Whistleblower McCabe settles legal actions

Garda whistleblower Maurice McCabe has settled his legal action against the State, the HSE and Tusla for an undisclosed sum.

The settlement came after weeks of negotiations between the legal teams for Mr McCabe and the State agencies over the 11 separate actions brought by the former garda sergeant and his family.

The actions were based on how Mr McCabe, who retired from the force last year, was dealt with in the aftermath of making complaints of malpractice in the force in 2008.

Last year, the Disclosures Tribunal had heard a campaign took the form of smearing Mr McCabe using a false allegation of child sexual abuse. 

In earlier years, his complaints were rubbished in an official communique within the force despite being later found by a commission of investigation to be largely correct.

He had also been subjected to a disciplinary inquiry into a missing computer seized from a priest who was convicted of child sexual abuse. 

Mr McCabe was found ultimately to have no case to answer but was put through the inquiry process for more than a year.

Controversies that arose in relation to the handling of the McCabe case ultimately led to the resignations of two ministers for justice and two garda commissioners.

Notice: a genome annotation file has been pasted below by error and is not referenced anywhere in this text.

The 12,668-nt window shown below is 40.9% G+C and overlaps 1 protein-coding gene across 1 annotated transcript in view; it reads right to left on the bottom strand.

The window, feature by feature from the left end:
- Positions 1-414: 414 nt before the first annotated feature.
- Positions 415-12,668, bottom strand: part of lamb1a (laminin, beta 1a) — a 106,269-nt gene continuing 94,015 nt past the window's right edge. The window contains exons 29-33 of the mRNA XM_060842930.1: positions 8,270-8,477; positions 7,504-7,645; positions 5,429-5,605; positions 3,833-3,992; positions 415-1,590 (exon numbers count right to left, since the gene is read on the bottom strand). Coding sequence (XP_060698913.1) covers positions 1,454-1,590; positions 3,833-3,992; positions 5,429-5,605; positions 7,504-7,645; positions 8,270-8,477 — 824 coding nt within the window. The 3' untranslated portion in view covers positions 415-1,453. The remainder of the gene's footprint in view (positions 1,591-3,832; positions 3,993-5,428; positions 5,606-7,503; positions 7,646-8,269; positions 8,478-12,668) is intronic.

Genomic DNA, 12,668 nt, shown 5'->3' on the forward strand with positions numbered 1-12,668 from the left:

Martin Callinan retired in March 2014, in the wake of a controversy over his description of Mr McCabe’s actions as “disgusting” in a Public Accounts Committee meeting.

Alan Shatter resigned as minister in April 2014, but a court subsequently held that he had been unfairly treated in a report which prompted his resignation.

In September 2017, then commissioner Nóirín O’Sullivan resigned after a series of controversies, including the McCabe case, had dogged her time at the helm. 

And in December 2017, minister for justice Frances Fitzgerald resigned following a controversy over how she had handled the McCabe case at an earlier stage.

Sergeant McCabe’s woes began in 2008 after he had compiled a dossier illustrating how up to a dozen investigations of mainly serious crime had been mishandled in the district of Bailiboro, Co Cavan.

Later, he exposed the abuse in An Garda Síochána of the penalty points system in road policing.

In both instances of complaint, initial internal inquiries by the gardaí provided a picture that was at great variance with Mr McCabe’s complaints but in both cases, external inquiries later vindicated his complaints.

The chair of the Disclosures Tribunal Judge Peter Charleton found Sgt McCabe, as he then was, had correctly raised concerns about low standards in the force for which there were attempts to wrongly blame him.

Judge Kevin O’Higgins, who chaired a commission of investigation into Mr McCabe’s original complaints, said he had “shown courage and performed a genuine public service at considerable personal cost.

“For this, he is due the gratitude of not only the general public but also of An Garda Síochána.” 

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